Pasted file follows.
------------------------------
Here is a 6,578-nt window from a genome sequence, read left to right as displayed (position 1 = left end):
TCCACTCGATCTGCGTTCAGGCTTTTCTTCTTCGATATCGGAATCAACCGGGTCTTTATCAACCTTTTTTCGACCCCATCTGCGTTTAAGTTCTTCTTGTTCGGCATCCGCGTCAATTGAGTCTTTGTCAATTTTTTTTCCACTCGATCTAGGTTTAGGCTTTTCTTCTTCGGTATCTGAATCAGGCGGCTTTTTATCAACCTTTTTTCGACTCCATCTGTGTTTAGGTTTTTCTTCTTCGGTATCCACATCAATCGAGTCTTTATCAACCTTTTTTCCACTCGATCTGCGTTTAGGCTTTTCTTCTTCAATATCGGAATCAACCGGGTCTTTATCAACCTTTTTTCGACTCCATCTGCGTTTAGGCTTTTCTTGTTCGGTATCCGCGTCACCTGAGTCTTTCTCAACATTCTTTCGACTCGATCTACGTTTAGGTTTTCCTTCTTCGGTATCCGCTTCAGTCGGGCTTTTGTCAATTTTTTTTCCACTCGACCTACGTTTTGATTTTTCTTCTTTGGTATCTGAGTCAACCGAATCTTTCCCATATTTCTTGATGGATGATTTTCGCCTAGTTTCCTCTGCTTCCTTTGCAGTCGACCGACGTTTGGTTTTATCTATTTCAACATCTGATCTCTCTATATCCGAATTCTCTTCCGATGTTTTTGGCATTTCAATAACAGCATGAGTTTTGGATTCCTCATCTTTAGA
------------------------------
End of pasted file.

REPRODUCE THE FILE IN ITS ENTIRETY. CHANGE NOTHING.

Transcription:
Here is a 6,578-nt window from a genome sequence, read left to right as displayed (position 1 = left end):
TCCACTCGATCTGCGTTCAGGCTTTTCTTCTTCGATATCGGAATCAACCGGGTCTTTATCAACCTTTTTTCGACCCCATCTGCGTTTAAGTTCTTCTTGTTCGGCATCCGCGTCAATTGAGTCTTTGTCAATTTTTTTTCCACTCGATCTAGGTTTAGGCTTTTCTTCTTCGGTATCTGAATCAGGCGGCTTTTTATCAACCTTTTTTCGACTCCATCTGTGTTTAGGTTTTTCTTCTTCGGTATCCACATCAATCGAGTCTTTATCAACCTTTTTTCCACTCGATCTGCGTTTAGGCTTTTCTTCTTCAATATCGGAATCAACCGGGTCTTTATCAACCTTTTTTCGACTCCATCTGCGTTTAGGCTTTTCTTGTTCGGTATCCGCGTCACCTGAGTCTTTCTCAACATTCTTTCGACTCGATCTACGTTTAGGTTTTCCTTCTTCGGTATCCGCTTCAGTCGGGCTTTTGTCAATTTTTTTTCCACTCGACCTACGTTTTGATTTTTCTTCTTTGGTATCTGAGTCAACCGAATCTTTCCCATATTTCTTGATGGATGATTTTCGCCTAGTTTCCTCTGCTTCCTTTGCAGTCGACCGACGTTTGGTTTTATCTATTTCAACATCTGATCTCTCTATATCCGAATTCTCTTCCGATGTTTTTGGCATTTCAATAACAGCATGAGTTTTGGATTCCTCATCTTTAGA